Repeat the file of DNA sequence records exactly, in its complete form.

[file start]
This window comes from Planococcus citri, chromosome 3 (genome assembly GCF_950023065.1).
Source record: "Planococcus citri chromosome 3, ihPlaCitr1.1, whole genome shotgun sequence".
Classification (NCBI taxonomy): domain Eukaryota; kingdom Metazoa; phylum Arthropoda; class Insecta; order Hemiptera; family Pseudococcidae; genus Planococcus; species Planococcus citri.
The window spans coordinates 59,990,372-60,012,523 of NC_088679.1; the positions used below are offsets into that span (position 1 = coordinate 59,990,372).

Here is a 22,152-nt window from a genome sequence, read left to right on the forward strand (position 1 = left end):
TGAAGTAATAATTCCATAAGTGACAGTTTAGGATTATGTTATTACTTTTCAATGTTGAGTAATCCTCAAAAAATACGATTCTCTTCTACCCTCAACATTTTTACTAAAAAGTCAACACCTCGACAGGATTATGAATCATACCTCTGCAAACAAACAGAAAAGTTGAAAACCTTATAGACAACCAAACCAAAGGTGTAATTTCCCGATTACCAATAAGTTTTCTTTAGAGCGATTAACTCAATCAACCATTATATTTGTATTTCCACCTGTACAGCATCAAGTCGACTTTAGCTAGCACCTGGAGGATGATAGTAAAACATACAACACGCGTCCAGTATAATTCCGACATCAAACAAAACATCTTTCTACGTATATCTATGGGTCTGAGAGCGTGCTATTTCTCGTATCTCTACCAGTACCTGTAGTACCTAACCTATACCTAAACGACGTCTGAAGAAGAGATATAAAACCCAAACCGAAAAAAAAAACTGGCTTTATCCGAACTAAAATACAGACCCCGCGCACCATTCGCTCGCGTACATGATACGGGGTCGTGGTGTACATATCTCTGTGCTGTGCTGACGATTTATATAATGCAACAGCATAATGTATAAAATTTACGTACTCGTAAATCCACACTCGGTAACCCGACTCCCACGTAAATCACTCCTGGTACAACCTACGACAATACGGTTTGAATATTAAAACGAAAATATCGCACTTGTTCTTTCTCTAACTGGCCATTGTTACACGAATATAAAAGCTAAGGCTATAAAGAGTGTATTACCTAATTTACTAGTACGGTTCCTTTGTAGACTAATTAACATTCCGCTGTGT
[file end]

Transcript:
This window comes from Planococcus citri, chromosome 3 (genome assembly GCF_950023065.1).
Source record: "Planococcus citri chromosome 3, ihPlaCitr1.1, whole genome shotgun sequence".
Classification (NCBI taxonomy): domain Eukaryota; kingdom Metazoa; phylum Arthropoda; class Insecta; order Hemiptera; family Pseudococcidae; genus Planococcus; species Planococcus citri.
The window spans coordinates 59,990,372-60,012,523 of NC_088679.1; the positions used below are offsets into that span (position 1 = coordinate 59,990,372).

Here is a 22,152-nt window from a genome sequence, read left to right on the forward strand (position 1 = left end):
TGAAGTAATAATTCCATAAGTGACAGTTTAGGATTATGTTATTACTTTTCAATGTTGAGTAATCCTCAAAAAATACGATTCTCTTCTACCCTCAACATTTTTACTAAAAAGTCAACACCTCGACAGGATTATGAATCATACCTCTGCAAACAAACAGAAAAGTTGAAAACCTTATAGACAACCAAACCAAAGGTGTAATTTCCCGATTACCAATAAGTTTTCTTTAGAGCGATTAACTCAATCAACCATTATATTTGTATTTCCACCTGTACAGCATCAAGTCGACTTTAGCTAGCACCTGGAGGATGATAGTAAAACATACAACACGCGTCCAGTATAATTCCGACATCAAACAAAACATCTTTCTACGTATATCTATGGGTCTGAGAGCGTGCTATTTCTCGTATCTCTACCAGTACCTGTAGTACCTAACCTATACCTAAACGACGTCTGAAGAAGAGATATAAAACCCAAACCGAAAAAAAAAACTGGCTTTATCCGAACTAAAATACAGACCCCGCGCACCATTCGCTCGCGTACATGATACGGGGTCGTGGTGTACATATCTCTGTGCTGTGCTGACGATTTATATAATGCAACAGCATAATGTATAAAATTTACGTACTCGTAAATCCACACTCGGTAACCCGACTCCCACGTAAATCACTCCTGGTACAACCTACGACAATACGGTTTGAATATTAAAACGAAAATATCGCACTTGTTCTTTCTCTAACTGGCCATTGTTACACGAATATAAAAGCTAAGGCTATAAAGAGTGTATTACCTAATTTACTAGTACGGTTCCTTTGTAGACTAATTAACATTCCGCTGTGT